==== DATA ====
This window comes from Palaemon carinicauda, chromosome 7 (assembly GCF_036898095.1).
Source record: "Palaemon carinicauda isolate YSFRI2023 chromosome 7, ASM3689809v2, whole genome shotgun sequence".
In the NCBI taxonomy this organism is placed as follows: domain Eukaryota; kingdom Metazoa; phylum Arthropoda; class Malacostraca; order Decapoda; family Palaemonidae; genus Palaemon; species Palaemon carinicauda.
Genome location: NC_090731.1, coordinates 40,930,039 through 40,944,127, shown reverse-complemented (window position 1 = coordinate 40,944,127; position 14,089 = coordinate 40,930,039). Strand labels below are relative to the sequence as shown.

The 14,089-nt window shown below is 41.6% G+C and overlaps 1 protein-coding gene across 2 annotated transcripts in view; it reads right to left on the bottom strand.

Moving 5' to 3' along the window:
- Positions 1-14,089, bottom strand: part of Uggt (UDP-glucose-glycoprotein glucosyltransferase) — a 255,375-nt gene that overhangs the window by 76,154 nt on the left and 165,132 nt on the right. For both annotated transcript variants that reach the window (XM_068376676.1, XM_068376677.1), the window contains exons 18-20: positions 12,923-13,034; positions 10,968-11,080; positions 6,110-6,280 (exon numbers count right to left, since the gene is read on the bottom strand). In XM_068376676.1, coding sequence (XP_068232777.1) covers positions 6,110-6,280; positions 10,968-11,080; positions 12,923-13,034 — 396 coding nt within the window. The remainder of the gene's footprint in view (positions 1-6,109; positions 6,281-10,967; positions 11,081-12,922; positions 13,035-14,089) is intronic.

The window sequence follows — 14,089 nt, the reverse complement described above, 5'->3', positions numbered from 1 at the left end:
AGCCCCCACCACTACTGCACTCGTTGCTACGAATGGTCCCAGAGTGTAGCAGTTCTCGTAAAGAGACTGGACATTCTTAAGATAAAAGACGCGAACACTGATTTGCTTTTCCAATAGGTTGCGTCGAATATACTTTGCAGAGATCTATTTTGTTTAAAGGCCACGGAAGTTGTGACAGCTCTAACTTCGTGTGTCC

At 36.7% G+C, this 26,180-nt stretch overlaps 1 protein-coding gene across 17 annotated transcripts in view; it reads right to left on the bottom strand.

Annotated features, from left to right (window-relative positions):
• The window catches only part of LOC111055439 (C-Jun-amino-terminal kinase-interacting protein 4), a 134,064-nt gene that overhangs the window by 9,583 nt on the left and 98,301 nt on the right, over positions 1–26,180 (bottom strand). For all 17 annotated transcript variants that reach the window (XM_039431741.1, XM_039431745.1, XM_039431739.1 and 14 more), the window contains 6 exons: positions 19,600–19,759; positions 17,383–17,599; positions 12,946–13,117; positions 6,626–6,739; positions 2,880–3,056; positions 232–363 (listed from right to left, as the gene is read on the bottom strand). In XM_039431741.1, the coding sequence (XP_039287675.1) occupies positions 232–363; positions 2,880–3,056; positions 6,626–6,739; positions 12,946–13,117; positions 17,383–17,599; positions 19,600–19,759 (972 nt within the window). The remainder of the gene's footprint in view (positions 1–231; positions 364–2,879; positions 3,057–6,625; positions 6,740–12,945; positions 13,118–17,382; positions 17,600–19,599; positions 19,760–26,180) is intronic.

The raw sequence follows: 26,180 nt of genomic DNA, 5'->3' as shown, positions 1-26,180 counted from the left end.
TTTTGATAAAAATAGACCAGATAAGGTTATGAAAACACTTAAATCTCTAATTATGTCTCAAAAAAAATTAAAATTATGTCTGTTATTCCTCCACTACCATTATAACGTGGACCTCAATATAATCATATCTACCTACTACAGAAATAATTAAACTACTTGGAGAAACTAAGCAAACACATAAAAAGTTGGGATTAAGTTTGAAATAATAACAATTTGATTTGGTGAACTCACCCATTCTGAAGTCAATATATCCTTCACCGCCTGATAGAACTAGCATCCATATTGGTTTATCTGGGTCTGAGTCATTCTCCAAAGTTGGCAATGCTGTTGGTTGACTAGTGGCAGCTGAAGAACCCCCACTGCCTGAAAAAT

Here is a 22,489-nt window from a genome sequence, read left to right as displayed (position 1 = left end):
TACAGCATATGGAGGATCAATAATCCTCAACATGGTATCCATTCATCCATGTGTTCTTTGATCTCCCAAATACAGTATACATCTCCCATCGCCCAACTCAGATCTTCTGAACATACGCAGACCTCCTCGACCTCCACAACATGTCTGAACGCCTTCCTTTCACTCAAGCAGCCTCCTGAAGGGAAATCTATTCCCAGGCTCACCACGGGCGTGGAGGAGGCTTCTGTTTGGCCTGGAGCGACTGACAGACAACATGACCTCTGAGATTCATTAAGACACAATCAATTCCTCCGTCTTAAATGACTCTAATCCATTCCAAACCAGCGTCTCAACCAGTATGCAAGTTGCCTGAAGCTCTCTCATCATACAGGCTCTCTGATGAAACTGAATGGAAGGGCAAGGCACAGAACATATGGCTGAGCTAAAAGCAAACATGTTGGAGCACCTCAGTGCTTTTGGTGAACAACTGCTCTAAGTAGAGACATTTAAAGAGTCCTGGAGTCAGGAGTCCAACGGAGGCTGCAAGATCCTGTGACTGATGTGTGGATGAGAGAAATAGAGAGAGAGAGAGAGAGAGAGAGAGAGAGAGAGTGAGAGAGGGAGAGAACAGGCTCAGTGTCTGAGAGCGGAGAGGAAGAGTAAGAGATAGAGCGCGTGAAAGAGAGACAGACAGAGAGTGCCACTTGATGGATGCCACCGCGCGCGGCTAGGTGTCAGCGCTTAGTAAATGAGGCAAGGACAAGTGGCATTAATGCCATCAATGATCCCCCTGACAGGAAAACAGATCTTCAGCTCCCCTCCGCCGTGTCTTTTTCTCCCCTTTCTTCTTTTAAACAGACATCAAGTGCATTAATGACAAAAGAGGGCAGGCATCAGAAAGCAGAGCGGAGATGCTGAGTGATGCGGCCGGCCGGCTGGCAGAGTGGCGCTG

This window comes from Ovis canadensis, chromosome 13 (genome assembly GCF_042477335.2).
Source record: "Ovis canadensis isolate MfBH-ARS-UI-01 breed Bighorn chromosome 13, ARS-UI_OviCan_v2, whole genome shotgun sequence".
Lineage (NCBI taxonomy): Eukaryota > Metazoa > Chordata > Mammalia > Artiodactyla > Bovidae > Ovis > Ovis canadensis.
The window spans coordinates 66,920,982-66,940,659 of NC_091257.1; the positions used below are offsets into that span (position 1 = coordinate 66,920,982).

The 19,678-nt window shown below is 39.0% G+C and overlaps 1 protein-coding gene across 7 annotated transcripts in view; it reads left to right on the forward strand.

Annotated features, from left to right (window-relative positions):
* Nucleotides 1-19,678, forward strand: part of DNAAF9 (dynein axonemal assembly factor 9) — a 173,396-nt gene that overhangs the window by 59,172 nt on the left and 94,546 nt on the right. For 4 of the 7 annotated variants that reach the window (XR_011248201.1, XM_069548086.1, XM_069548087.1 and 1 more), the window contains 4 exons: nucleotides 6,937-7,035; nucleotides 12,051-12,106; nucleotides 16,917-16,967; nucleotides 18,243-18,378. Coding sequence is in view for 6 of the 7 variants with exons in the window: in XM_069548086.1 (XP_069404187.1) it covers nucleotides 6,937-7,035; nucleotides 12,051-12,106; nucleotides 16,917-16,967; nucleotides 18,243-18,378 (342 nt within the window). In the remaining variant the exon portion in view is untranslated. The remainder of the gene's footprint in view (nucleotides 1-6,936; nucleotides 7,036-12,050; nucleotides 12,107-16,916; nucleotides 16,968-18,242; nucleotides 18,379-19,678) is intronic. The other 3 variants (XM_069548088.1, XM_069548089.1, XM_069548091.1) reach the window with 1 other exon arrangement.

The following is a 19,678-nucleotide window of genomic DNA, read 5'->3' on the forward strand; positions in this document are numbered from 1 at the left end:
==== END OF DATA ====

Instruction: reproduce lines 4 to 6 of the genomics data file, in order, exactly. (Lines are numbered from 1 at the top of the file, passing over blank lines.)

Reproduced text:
Genome location: NC_090731.1, coordinates 40,930,039 through 40,944,127, shown reverse-complemented (window position 1 = coordinate 40,944,127; position 14,089 = coordinate 40,930,039). Strand labels below are relative to the sequence as shown.

The 14,089-nt window shown below is 41.6% G+C and overlaps 1 protein-coding gene across 2 annotated transcripts in view; it reads right to left on the bottom strand.

Moving 5' to 3' along the window: